Brandon Bohle, Interstates Control Systems
Due to employer recommendations or orders from federal, state, and local authorities concerning the current COVID-19 outbreak sweeping the globe, working from home has become increasingly common. And in demanding times, many corporate functions which are deemed non-essential are the first to be reduced. In some organizations, cybersecurity tends to be lumped into the non-essential category. If this resonates with you, remember the importance of cybersecurity and good cybersecurity practices are even more critical now than in times of normal operation, even though cybersecurity-related projects may be put on hold.
When there are global emergencies, or other high-profile news, attempts by scammers to compromise systems or accounts through phishing attacks typically trend upwards.
Every person within an organization has information that is valuable to an attacker. People in a technology-related role may receive phishing attempts about computer issues that appear to be coming from others within the organization. These might say that they are having issues connecting to work systems or are having random errors with an image of the error attached. However, these attachments will be malicious attacks that attempt to load keyloggers, other pieces of software, or even attempt to create a remote session to the system. In these instances, the attacker is playing off the employee’s willingness to help others during a time of need.
Employees who are not in a technology specific role are also targeted. Those targeted attempts might not play off the urgency to help someone but rather target the employee’s curiosity.
A phishing attacks may lure the employee in with an email message that can say, “Multiple individuals within the organization have tested positive for COVID-19. Please click the following link to follow live updates of all employees who have tested positive.”
While some employees will recognize this as a serious Health Insurance Portability and Accountability Act (HIPPA) violation and know it is not legitimate, for others, the temptation, or even fear, will be too great to recognize the obvious flaws in the email and will click on the link. And once the link has been clicked and the employee accesses the malicious web page, the attack will have already compromised the system and given the attacker access to any data on their system.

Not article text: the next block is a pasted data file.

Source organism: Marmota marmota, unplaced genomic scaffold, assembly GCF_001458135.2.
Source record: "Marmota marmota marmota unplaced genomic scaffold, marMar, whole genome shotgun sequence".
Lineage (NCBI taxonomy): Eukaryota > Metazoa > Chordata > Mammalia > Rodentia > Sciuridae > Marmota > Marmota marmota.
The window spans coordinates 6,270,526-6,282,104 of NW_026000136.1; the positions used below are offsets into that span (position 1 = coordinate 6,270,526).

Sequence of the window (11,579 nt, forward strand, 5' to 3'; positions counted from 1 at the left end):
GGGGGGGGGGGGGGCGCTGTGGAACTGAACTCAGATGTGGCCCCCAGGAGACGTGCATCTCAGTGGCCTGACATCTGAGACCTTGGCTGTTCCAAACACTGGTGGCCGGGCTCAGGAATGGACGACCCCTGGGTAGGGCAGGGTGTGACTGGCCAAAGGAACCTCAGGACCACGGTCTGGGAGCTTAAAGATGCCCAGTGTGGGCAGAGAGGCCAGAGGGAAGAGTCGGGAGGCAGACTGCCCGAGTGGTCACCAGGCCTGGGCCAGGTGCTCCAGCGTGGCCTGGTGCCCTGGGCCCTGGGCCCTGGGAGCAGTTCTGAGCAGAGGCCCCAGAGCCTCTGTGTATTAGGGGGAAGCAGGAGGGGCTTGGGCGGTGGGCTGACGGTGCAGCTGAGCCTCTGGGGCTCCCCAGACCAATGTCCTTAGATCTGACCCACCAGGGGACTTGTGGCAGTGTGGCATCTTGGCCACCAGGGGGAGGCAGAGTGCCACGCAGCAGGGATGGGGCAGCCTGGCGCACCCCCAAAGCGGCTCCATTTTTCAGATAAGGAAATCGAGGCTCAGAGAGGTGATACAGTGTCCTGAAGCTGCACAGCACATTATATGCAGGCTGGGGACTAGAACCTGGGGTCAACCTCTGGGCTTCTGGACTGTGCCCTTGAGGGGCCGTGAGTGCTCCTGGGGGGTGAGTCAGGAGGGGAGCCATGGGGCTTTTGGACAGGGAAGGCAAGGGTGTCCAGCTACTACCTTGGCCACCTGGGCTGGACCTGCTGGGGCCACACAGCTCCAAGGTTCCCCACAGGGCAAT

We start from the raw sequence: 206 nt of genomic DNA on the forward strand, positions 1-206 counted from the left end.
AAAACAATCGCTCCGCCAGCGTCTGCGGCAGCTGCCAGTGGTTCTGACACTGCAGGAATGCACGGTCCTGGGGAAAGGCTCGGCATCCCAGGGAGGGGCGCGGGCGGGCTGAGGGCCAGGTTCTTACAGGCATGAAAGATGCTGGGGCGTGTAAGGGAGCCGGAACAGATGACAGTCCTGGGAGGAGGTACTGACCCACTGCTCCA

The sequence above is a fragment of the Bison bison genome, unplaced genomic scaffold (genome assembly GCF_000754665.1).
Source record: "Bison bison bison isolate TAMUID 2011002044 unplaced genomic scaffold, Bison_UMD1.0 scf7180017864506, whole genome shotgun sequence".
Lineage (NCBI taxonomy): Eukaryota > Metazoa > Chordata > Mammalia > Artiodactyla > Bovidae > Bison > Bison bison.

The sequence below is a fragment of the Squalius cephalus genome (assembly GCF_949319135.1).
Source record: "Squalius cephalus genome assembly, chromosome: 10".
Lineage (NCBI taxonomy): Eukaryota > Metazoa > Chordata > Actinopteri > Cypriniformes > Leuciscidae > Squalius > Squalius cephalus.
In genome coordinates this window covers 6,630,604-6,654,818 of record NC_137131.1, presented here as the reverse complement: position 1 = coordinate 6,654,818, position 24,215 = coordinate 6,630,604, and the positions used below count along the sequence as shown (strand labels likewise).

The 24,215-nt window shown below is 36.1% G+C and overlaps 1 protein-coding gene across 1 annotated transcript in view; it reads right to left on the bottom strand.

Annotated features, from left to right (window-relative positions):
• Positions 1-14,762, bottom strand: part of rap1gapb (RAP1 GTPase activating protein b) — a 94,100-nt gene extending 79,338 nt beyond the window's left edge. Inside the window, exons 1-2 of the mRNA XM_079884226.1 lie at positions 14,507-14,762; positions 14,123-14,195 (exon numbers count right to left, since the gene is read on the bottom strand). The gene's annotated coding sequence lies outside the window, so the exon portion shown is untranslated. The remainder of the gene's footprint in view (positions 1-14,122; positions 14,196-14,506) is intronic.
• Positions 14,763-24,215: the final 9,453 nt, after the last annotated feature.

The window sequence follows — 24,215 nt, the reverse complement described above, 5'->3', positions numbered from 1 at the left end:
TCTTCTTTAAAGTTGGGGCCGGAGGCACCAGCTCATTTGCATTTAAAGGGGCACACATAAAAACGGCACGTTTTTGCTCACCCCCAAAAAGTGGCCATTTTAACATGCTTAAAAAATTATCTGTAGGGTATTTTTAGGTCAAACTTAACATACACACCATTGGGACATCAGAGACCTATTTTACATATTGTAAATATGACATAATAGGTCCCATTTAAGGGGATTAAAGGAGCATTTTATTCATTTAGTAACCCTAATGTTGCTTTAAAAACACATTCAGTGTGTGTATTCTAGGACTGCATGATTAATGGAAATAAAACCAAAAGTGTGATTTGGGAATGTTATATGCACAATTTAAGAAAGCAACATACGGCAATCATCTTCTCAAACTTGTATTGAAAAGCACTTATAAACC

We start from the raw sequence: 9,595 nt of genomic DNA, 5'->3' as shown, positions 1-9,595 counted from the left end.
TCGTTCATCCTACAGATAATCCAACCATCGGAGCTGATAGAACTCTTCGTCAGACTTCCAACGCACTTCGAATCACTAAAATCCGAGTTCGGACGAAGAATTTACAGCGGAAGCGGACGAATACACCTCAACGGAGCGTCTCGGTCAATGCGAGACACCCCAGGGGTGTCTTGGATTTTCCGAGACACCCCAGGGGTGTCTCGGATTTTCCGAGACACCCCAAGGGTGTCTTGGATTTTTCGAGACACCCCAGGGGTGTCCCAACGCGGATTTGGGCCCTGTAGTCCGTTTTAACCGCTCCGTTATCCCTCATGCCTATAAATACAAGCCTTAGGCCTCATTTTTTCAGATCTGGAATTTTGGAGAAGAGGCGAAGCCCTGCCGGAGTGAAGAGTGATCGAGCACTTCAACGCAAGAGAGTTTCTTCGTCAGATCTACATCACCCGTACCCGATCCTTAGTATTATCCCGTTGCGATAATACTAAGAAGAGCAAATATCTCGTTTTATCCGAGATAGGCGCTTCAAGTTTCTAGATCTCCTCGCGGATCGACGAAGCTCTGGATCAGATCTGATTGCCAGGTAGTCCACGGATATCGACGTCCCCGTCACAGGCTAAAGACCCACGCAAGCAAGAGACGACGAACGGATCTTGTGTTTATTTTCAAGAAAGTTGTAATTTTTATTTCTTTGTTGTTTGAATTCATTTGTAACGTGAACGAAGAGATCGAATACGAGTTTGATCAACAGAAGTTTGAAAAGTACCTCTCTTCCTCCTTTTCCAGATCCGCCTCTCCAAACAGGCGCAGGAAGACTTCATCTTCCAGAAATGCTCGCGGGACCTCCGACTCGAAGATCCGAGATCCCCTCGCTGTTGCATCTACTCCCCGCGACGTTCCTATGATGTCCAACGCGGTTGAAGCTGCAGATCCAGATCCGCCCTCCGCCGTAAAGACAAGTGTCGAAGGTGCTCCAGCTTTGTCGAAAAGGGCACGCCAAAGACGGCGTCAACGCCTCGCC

Beyond the increase of phishing attempts, there could also be an increase of active cyberattacks happening around the world during these times as well. With fewer people working either from home or in an office, an attacker could utilize this time to strike an organization. When employees are focused on other tasks, they might skip reviewing logs which may have alerted them to an attack happening on a system. With everyone’s time, effort, and thoughts on items that are deemed more critical to them than cybersecurity, attackers could potentially have much more time and freedom within an organization before they are detected and stopped.
While scenarios like this will not happen to everyone, there is a very real possibility that they will happen to some. In times of crisis—like the one we currently find ourselves in—we may adjust our focus, but we need to make sure we are diligent and mindful of the cybersecurity issues surrounding us. Don’t let distraction lead to vulnerability for your organization.
Brandon Bohle is Manufacturing IT analyst III at Interstates Control Systems, a certified member of the Control System Integrators Association (CSIA). For more information about Interstates Control Systems, visit its profile on the Industrial Automation Exchange.
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